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  • Writer's pictureForbes

Lego Sets See Strong Returns For Investors Beating Wine, Cars And Art.

Researchers have looked at returns to collectible assets from wine to classic cars, and the surprisingly result is how Lego sets hold up as an investment with some of the best performing sets increasing in price by a factor of ten over a decade. They arrive at a 11% annual return for investment in Lego sets (8% after inflation) over the 1987 to 2015 period. That's quite impressive.

Comparing that 8% after inflation return for Lego against other assets leads to favorable results. Art has been estimated to return about 4% a year after inflation, diamonds 6%, postage stamps 3%, musical instruments 2% to 4% and wine approximately 4% after storage and insurance. So even though the time periods vary, the data on the performance of Lego sets seem favorable. It is also worth noting that Lego comes out ahead of the S&P 500 over the same period, that's no mean feat as typically asset class studies find stocks among the best performing assets for the long-run.

Which sets work best?

It appears that most categories of Lego sets (with the exception of The Simpsons) have earned a positive return over time. Some of the Star Wars sets have earned the best returns but seasonal sets, super hero sets and Lego Friends are among the best performing categories. The full research paper can be found here.

Also, size matters, it’s often the smallest sets that deliver the best returns and medium-sized sets can fare worse in price appreciation. As of 2015, the Collector’s Edition Millennium Falcon, a Star Wars set, offer the best return, trading for 2 712 pounds.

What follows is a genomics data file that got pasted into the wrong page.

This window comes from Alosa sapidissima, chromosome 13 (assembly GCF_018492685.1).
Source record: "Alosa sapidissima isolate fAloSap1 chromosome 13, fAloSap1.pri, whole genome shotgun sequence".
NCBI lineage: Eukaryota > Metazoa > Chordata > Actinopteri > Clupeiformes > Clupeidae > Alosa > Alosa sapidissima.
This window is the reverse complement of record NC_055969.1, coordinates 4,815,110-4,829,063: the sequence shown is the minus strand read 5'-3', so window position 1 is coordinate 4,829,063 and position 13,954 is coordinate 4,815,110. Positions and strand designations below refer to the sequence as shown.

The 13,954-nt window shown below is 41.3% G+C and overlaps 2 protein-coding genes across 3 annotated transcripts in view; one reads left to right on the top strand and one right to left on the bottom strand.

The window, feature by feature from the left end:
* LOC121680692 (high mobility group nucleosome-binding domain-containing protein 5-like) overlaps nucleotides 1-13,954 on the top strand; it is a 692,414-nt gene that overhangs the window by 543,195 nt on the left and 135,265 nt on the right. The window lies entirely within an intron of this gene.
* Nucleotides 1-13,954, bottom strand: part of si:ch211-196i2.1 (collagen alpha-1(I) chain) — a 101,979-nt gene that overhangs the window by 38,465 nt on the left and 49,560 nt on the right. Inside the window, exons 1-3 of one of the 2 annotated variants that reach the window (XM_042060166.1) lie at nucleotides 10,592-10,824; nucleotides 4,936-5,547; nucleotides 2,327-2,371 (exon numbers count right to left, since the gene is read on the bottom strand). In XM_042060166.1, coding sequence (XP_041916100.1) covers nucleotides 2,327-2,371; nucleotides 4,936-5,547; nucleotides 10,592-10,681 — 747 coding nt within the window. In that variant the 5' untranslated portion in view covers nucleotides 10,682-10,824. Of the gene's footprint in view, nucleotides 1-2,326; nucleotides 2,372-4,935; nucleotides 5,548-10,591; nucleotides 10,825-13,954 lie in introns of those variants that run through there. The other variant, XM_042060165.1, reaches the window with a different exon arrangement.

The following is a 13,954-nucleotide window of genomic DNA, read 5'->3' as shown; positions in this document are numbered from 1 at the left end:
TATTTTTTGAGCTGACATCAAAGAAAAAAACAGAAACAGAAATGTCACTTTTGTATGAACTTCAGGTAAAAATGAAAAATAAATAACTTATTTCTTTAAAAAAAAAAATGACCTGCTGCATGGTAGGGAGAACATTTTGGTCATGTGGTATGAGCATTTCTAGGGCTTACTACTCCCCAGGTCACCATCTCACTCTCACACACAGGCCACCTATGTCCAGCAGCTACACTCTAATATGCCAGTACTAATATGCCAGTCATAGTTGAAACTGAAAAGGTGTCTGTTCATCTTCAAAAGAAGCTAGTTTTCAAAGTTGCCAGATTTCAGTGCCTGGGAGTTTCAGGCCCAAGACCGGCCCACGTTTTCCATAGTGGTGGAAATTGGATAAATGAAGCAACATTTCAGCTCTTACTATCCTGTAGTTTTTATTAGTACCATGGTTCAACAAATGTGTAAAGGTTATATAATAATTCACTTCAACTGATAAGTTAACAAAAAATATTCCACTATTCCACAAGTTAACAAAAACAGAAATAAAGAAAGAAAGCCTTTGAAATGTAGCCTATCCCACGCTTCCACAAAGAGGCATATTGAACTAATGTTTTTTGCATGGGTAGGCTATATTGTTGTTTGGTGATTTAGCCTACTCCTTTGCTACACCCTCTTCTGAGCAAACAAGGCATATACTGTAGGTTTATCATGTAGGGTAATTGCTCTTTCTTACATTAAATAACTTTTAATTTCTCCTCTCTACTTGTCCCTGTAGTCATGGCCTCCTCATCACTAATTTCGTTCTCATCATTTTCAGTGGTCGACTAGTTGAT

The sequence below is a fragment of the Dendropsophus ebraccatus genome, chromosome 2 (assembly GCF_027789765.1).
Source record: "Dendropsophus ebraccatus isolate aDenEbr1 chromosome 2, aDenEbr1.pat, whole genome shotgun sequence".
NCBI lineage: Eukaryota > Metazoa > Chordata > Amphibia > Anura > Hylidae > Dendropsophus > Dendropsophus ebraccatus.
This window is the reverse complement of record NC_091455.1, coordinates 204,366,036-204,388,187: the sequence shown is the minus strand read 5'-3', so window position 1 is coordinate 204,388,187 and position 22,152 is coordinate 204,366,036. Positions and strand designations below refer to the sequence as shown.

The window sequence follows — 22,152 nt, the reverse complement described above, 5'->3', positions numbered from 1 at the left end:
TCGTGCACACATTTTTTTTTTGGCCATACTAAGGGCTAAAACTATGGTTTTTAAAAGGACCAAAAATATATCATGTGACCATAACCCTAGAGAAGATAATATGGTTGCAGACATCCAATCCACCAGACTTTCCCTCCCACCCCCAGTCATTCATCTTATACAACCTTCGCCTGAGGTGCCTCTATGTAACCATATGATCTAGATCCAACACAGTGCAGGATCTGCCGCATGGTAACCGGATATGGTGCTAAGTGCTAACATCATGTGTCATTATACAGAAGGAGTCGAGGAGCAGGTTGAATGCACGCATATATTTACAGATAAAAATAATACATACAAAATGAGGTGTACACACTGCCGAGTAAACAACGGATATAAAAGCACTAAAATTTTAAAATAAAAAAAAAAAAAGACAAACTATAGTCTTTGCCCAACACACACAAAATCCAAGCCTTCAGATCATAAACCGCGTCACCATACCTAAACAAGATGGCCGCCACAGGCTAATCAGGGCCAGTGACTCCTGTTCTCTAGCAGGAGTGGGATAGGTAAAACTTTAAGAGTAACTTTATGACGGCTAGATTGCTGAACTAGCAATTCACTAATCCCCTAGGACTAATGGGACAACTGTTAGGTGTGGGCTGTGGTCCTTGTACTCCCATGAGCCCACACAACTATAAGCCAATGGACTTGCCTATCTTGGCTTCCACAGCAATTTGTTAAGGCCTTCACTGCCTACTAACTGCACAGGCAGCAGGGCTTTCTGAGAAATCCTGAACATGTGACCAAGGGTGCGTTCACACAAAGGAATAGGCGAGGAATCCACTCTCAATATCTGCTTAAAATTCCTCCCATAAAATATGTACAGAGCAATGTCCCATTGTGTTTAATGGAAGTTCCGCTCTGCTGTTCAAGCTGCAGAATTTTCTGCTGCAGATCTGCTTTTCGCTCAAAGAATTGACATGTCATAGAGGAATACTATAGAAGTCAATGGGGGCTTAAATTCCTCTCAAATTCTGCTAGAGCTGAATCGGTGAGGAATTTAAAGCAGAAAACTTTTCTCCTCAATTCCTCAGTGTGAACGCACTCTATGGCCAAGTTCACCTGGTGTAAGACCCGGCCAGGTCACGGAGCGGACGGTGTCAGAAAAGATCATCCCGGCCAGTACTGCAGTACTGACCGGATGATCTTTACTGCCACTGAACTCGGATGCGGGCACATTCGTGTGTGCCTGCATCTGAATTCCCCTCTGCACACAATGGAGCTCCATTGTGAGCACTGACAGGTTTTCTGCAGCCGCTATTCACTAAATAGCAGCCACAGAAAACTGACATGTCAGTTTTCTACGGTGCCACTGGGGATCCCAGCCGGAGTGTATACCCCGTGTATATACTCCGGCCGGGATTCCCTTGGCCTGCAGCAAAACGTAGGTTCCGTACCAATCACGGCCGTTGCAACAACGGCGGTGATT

Should you invest?

Nonetheless, there are issues in investing in Lego. First off, you need to store the sets in good condition. While that’s not a complex as wine, it still requires some available space and well as the time, effort and potential fees involved in ultimately selling a set.

Secondly, as with all things investing-related, people react to information. Seeing high returns on Lego sets could well encourage more collectors to buy sets, hence increasing supply and reducing the premium available to sets no longer in production. It’s also hard to put real money to work with a Lego set investment. With 800 sets a year, there are plenty to choose from, but at an average price point of say $30, then you’ve still only invested roughly $24,000 if you buy every set on the market in a given year. In contrast, far larger sums can effectively be invested in stocks and bonds with lower transaction cost, potentially more favorable tax treatment and greater liquidity. Nonetheless, this is actually a reason the attractive returns to Lego sets could last, it’s hard for big money to swoop in and capture these potential gains.


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